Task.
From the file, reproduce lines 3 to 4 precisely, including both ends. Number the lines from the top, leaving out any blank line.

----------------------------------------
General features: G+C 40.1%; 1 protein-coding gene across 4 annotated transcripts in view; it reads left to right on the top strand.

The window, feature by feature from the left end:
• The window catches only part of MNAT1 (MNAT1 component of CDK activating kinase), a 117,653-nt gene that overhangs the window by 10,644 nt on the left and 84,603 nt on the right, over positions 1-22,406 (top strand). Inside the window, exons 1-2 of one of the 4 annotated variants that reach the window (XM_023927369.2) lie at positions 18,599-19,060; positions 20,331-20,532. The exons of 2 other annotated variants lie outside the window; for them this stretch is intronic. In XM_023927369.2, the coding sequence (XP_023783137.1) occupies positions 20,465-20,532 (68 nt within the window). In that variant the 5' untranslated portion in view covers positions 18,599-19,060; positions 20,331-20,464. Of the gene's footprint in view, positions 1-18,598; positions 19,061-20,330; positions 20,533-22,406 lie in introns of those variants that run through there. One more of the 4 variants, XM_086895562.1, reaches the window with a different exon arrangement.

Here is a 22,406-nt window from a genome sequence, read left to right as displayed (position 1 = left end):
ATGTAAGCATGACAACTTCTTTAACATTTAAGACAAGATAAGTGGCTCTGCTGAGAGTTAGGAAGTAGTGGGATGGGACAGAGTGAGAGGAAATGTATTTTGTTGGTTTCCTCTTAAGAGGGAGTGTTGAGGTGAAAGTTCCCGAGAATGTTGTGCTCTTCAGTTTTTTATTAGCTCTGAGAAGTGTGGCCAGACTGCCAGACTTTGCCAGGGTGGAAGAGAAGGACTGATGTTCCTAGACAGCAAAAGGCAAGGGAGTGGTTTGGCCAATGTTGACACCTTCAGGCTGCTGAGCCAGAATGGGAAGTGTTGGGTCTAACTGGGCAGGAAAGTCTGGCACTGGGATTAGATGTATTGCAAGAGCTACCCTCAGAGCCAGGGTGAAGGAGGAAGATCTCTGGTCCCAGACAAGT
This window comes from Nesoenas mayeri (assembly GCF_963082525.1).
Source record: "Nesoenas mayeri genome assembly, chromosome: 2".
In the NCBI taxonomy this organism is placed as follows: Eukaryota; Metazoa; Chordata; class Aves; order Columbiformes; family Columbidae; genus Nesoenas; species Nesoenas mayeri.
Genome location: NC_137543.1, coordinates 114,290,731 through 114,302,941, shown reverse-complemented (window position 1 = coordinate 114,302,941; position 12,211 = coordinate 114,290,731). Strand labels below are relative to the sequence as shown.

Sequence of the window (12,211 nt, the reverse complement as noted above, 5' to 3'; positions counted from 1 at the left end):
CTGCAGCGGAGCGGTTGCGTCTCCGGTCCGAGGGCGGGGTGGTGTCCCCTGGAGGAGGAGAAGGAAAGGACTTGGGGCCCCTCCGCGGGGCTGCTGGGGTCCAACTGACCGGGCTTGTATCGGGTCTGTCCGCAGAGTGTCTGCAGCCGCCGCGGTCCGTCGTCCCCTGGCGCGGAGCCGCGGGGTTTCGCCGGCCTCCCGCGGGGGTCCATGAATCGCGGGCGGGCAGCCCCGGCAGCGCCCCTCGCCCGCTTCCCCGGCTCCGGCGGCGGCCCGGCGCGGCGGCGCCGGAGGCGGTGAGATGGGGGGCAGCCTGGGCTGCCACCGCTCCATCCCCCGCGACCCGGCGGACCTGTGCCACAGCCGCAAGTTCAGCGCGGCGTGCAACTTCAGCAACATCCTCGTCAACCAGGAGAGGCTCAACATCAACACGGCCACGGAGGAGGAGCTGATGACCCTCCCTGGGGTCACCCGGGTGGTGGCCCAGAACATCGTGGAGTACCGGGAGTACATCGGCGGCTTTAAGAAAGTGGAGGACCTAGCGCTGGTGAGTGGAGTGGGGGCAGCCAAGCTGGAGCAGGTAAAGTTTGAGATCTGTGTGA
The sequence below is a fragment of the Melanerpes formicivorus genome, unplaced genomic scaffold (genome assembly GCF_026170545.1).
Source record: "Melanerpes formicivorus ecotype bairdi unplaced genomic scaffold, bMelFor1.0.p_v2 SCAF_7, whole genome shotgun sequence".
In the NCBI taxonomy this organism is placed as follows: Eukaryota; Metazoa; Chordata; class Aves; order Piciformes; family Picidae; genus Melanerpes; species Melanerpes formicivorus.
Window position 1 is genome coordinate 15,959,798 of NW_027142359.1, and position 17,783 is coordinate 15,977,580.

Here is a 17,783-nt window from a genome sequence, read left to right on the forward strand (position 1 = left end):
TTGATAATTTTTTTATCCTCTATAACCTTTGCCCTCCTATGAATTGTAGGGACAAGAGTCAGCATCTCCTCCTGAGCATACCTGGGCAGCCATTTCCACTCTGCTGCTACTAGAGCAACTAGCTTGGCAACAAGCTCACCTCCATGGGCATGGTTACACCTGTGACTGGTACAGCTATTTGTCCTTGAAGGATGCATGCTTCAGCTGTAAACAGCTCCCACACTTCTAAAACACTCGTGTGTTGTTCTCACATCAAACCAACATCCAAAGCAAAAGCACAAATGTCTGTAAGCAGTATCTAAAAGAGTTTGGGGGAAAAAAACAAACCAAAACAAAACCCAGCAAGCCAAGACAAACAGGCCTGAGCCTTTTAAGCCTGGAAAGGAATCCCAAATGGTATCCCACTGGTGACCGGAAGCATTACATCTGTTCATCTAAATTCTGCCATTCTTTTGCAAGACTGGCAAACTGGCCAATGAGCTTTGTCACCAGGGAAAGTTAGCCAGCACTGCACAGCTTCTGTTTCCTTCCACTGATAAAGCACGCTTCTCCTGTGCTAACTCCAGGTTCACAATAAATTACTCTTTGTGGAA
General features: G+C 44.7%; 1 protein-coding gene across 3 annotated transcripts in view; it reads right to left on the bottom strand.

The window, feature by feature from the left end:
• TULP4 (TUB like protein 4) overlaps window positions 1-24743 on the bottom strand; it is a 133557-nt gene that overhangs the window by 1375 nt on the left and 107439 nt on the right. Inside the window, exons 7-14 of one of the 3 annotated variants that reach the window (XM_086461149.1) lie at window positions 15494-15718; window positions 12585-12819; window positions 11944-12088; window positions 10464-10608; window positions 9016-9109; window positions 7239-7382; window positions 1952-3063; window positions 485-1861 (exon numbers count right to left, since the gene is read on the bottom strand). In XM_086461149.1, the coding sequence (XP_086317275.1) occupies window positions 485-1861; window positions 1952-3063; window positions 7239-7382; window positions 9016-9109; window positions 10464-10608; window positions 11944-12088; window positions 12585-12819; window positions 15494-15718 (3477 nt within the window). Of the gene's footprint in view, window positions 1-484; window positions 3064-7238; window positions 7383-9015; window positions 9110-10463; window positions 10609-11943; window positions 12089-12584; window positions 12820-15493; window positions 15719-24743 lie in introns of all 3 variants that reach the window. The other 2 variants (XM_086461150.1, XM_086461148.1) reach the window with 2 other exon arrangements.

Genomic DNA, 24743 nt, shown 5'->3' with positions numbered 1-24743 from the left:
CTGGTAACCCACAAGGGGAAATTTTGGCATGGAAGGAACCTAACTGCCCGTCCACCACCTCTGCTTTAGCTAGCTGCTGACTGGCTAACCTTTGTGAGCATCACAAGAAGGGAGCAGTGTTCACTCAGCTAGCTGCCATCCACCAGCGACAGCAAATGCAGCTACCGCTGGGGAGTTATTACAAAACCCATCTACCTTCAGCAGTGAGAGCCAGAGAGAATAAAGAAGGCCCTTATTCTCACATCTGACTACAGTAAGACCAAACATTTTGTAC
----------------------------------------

• The window catches only part of MNAT1 (MNAT1 component of CDK activating kinase), a 117,653-nt gene that overhangs the window by 10,644 nt on the left and 84,603 nt on the right, over positions 1-22,406 (top strand). Inside the window, exons 1-2 of one of the 4 annotated variants that reach the window (XM_023927369.2) lie at positions 18,599-19,060; positions 20,331-20,532. The exons of 2 other annotated variants lie outside the window; for them this stretch is intronic. In XM_023927369.2, the coding sequence (XP_023783137.1) occupies positions 20,465-20,532 (68 nt within the window). In that variant the 5' untranslated portion in view covers positions 18,599-19,060; positions 20,331-20,464. Of the gene's footprint in view, positions 1-18,598; positions 19,061-20,330; positions 20,533-22,406 lie in introns of those variants that run through there. One more of the 4 variants, XM_086895562.1, reaches the window with a different exon arrangement.

Here is a 22,406-nt window from a genome sequence, read left to right as displayed (position 1 = left end):